Many insiders would readily admit making frequent visits to commercial gallery shows. It is often the first stop for artwork from the artist studio, which gives you a look at what artists are working on and with right now. In comparison, once the works hit the museums, it has been around for a while and not as fresh. This point is changing nowadays, since many museums have started regularly commissioning new works from artists. Nonetheless, it remains true that many of the works showing in the commercial gallery, once collected by a private collector would disappear into private living rooms and warehouses, never to be seen by the public again. The gallery exhibition, then, is the place to have a comprehensive look at any artist’s oeuvre. To get an even more comprehensive look, you would need to visit the artist’s studio – which is a story for another time.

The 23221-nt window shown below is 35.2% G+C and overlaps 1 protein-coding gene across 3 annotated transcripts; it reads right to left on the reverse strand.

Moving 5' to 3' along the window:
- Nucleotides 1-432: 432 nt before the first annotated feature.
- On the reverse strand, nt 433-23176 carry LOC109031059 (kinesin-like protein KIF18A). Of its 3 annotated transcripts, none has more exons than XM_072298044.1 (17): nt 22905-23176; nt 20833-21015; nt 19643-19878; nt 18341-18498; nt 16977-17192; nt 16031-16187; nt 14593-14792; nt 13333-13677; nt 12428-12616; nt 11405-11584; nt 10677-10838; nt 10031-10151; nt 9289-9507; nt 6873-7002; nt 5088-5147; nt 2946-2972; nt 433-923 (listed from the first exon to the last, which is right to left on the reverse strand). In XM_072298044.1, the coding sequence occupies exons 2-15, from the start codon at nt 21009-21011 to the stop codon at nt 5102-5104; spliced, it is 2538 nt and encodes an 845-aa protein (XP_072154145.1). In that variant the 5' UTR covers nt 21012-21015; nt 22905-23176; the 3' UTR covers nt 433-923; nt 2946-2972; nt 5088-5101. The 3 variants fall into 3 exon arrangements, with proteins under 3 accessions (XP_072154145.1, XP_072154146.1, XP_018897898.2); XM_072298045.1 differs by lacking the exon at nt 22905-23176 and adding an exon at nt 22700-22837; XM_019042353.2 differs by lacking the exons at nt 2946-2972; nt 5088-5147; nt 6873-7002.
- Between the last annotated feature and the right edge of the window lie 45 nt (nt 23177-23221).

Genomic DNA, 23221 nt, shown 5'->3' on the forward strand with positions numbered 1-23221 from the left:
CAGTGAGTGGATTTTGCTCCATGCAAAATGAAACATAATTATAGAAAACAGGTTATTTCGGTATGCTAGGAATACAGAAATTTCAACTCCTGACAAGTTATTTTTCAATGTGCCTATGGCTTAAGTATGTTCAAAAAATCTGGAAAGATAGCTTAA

So it is understandable why the rare collectors’ show gets us all very excited. Collectors’ shows give us a peek into never before or rarely seen works of art, often the best or most interesting pieces of an artist’s practice. It gives us insight into what collectors are interested in and allows us to speculate how these collectors have amassed their collections. The current double bill in Gillman Barracks, Re|Collecting Asia: Selections from Singapore private collections and Ryder Ripps’ Diventare Schiavo (Become a Slave), does exactly that. Five private collections, from Jim Amberson, Ann Mui Ling, Adrian Chan & Ryan Su, Satesh Kumar and Mr. and Mrs. Stephen Ng, are represented in these shows, which is the first collector’s show in 5-year-old Gillman Barracks.